Chemicals provide most of the material and energy for mankind. A majority of chemicals are produced from petroleum. The field of biomass conversion seeks to develop sustainable routes to chemicals. The commercialization of these routes improves the sustainability of the chemical industry and decreases price fluctuations. In addition, the use of biomass-derived feedstocks for chemicals and fuels production could decrease global annual CO2 emissions. This thesis presents processes for the production of two classes of chemicals: aromatics and furans. ☐ The economics, practicality, feedstock availability, feedstock abundance, and environmental impact of the process were considered in the lab-scale design to convert the biomass-derived molecules to chemicals. An iterative design methodology was used that begins with a low level of detail and progressively creates more and more detail. During design development, the economic viability of the scaled-up process was considered. Lignocellulosic biomass was the chosen feedstock for chemicals production because of its abundance, its high rate of production, and because it is not consumed as a food supply. ☐ The synthesis of aromatics and furans depends on catalysts to convert biomass-derived molecules to the desired products. Catalysts materials used affected the rate of chemical reaction without being consumed by the reaction. In this thesis, zeolites Beta and faujasite, microporous molecular sieves, were the class of materials most often used to catalyze these reactions. Some dehydration reactions were performed homogeneously. ☐ A route for the production of phthalic anhydride from lignocellulosic biomass is described which uses the furfural-derived molecules. Furfural production was commercialized in the early 1900’s and it is produced at the rate of 300,000 tons per year from biomass. Furan and maleic anhydride were converted in a two-step reaction protocol of Diels-Alder followed by dehydration reactions to phthalic anhydride. A 96% yield to the Diels-Alder product, exo- 4,10-dioxa-tricyclo[220.127.116.11]dec-8-ene-3,5-dione, was obtained after 4 h of reaction in a batch reactor initially at 25 °C. The adiabatic temperature rise, ΔTad, was calculated to be about 150 °C. The reduction of the equilibrium constant at high temperatures prevents thermal runaway. The solvent-free reaction allows for the production of the Diels-Alder product at the hundreds of thousands of tons per year scale. ☐ An important process discovery which is discussed in this thesis is the dehydration reaction of the Diels-Alder products of furans, or oxanorbornene molecules necessary for production of aromatics. The homogeneous dehydration reaction of the Diels-Alder product of furan and maleic anhydride, exo-4,10-dioxa-tricyclo[18.104.22.168]dec-8-ene-3,5-dione, yields only a 14% selectivity to phthalic anhydride at 100% conversion after 3 h of reaction in methanesulfonic acid (MSA). Nuclear magnetic resonance (NMR) experiments were used to show that the main side reaction channels for the dehydration of oxanorbornene molecules are retro-Diels-Alder and polymerization reactions. Dehydration reactions run in a binary mixture of MSA and acetic anhydride afforded an 87% selectivity to the aromatic products phthalic anhydride and acid at 100% conversion. MSA and acetic anhydride react at 25 °C to form acetyl methanesulfonate, a strong acylating agent. In the presence of this acylating agent and acetic anhydride, it was discovered that the reaction mechanism proceeded through a different pathway when using the binary mixture of MSA and acetic anhydride as the dehydration medium as compared to reactions run in neat MSA. Following reaction, the aromatic products can be efficiently extracted using toluene as the organic phase. A technoeconomic analysis of the process demonstrated that the renewable phthalic anhydride production is cost-competitive with the synthetic route. This new chemistry can contribute to the resolution of emerging challenges in biomass conversion. ☐ A route for the production of benzoic acid from lignocellulosic biomass is described. Benzoic acid can be industrially transformed to many consumer polymers such as nylon-6, epoxy resins, phenolic resins, and carbonates. Furan and methyl acrylate or acrylic acid were converted by Diels-Alder followed by dehydration reactions to methyl benzoate or benzoic acid. Diels-Alder reactions of furan and methyl acrylate or acrylic acid run at 25 °C yielded no detectable amounts of Diels-Alder product after 24 h of reaction. Hf-, Zr-, and Sn-containing zeolite Beta were found to provide around a 50% yield of the Diels-Alder product of furan and acrylic acid and 25% yield of the Diels-Alder product of furan and methyl acrylate after 24 h of reaction at 25 °C, with no detected side products. The TOFs of these catalysts are one hundred times those of previously reported catalyst for this reaction. ☐ The Diels-Alder product was dehydrated with a 96% selectivity to methyl benzoate at 100% conversion in the binary mixture for the reaction run at 25 °C for 2 h followed by a temperature increase to 80 °C for 1 h at an endo:exo ratio of 0.43. Increasing the concentration of the reactant from 0.13 to 0.65 M at the same endo:exo ratio decreased methyl benzoate selectivity from 96 to 83% at 100% conversion. Because two stereoisomers are formed after the Diels-Alder reaction, the effect of the stereochemical composition of the reactant on the selectivity was studied. Increasing the endo:exo ratio from 0.43 to 1.89 at a 0.65 M concentration of reactant led to a 89% selectivity to methyl benzoate at 100% conversion. This indicated than a change in the stereochemical composition of the reactant does not significantly affect reaction selectivity to the aromatic product. Reactions run in neat MSA resulted in a 1.7% selectivity to methyl benzoate at 100% conversion. Running the reaction using oxanorbornene carboxylic acid, the Diels-Alder adduct of furan and acrylic acid as the reactant, led to a drop in the selectivity of aromatics from 96% to 43% at 100% conversion under identical conditions of temperature, concentration and time. The process discussed for benzoic acid synthesis is a selective pathway for the production of benzene derived polymers from molecules obtained in high yield from lignocellulosic biomass. ☐ For the solvent-free synthesis of p-xylene, metal-exchanged faujasite zeolites were used. Metal-exchanged faujasites are solid Lewis acids that can catalyze both Diels-Alder and dehydration reactions. It was found that at 250 °C, NaX catalyzes p-xylene synthesis with 96% selectivity at 10% DMF conversion. High selectivity to p-xylene (> 90%) is maintained at conversions greater than 30%. This result is a major improvement over the 35% selectivity to p-xylene obtained for HY zeolite. The experimental results indicate that the increase in p-xylene selectivity associated with Lewis acidic faujasite catalyst is due to a combination of the effects of Lewis acid type, strength, and extraframework position in the faujasite framework. ☐ An investigation of the conversion of glucose to 5-(hydroxymethyl)furfural (HMF) was performed catalyzed by heterogeneous Lewis and Brønsted acid combinations. The addition of small weight percent of water (7.5%) increased the selectivity of the glucose isomerization reaction. It was found that glucose can be converted to furans (HMF and IMF) with a selectivity of 88% at 60% glucose conversion using mixtures of Sn-Beta zeolite (Lewis acid) and Amberlyst 15 (Brønsted acid) catalysts in isopropanol. The cascade reaction was run in ethanol and isopropanol using any of the materials: Sn-MCM-41, Sn-Beta, Hf-Beta, and Zr-Beta and polymeric Brønsted acid catalysts. At larger conversion (97%), selectivity to furans decreased to 39% due to humin formation. Increasing the temperature of reaction from 120 to 140 °C in a solution of 7.5 wt. % water in isopropanol increases glucose conversion from 52 to 63% and decreases the total carbon balance from 70 to 57% after 2 h of reaction. The furans’ selectivity also decreases from 43 to 32% when the reaction is catalyzed by Sn-Beta and Amberlyst 70.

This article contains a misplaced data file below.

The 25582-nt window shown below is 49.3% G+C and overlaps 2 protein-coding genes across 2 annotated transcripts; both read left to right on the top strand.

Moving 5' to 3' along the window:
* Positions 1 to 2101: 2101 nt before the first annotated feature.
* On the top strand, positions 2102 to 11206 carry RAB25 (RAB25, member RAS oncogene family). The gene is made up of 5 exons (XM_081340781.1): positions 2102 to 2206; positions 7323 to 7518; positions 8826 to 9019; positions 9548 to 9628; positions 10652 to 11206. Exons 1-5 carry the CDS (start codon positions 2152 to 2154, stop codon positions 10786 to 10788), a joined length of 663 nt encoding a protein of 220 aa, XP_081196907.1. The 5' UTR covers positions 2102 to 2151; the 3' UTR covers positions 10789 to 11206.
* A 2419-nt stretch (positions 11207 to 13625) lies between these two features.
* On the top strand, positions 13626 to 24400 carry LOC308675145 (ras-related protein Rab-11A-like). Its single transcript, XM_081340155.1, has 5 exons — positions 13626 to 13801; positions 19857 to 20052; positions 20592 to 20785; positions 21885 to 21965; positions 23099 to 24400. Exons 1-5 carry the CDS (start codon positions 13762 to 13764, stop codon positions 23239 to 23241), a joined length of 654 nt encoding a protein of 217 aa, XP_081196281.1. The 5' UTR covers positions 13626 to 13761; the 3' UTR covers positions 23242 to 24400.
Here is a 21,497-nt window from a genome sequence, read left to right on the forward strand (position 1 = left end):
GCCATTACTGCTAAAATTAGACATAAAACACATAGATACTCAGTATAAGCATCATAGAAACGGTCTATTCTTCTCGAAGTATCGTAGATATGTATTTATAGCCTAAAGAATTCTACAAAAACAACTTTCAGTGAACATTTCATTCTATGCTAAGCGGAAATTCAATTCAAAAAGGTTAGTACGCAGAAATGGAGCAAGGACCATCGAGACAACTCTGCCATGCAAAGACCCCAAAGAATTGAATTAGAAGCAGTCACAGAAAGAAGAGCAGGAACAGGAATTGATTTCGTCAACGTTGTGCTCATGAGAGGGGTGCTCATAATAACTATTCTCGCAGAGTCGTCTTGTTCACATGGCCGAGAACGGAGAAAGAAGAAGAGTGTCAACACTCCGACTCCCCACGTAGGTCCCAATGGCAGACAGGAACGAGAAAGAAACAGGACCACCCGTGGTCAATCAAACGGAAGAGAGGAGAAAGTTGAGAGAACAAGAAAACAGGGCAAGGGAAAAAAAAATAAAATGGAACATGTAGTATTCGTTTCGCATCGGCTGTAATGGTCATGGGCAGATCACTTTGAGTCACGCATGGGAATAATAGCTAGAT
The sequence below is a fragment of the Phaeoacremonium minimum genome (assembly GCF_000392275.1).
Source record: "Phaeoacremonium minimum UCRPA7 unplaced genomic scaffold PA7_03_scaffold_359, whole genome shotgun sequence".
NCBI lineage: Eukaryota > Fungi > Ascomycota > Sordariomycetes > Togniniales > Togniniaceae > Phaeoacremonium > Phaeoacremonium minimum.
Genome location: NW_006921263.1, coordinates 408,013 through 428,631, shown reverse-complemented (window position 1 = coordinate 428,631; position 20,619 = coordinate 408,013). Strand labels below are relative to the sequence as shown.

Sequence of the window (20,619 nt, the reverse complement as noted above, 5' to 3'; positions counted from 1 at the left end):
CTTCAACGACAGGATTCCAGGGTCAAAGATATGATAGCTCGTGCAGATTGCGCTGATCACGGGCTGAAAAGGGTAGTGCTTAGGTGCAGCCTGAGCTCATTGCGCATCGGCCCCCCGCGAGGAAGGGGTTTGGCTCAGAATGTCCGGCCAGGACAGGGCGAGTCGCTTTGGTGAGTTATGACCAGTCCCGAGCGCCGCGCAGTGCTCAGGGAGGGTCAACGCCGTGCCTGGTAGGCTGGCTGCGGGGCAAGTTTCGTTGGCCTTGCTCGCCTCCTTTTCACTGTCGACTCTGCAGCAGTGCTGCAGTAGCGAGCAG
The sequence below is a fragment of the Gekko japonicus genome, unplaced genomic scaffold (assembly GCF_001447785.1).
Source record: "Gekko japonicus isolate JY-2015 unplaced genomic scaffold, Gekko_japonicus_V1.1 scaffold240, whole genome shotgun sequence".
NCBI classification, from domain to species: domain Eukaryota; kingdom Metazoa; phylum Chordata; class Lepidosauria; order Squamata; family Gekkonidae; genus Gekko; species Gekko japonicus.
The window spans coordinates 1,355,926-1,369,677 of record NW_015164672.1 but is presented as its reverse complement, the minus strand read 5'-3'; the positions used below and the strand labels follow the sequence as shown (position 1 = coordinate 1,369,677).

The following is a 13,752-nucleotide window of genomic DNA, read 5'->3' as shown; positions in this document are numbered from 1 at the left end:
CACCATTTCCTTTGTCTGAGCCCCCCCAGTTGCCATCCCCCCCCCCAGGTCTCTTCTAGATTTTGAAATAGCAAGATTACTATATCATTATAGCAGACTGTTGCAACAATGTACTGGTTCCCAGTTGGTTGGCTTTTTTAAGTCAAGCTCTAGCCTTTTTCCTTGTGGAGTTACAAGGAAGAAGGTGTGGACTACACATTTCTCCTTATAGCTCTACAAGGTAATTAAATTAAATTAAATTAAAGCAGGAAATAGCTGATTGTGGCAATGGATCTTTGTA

Applied sciences , Biomass-derived compounds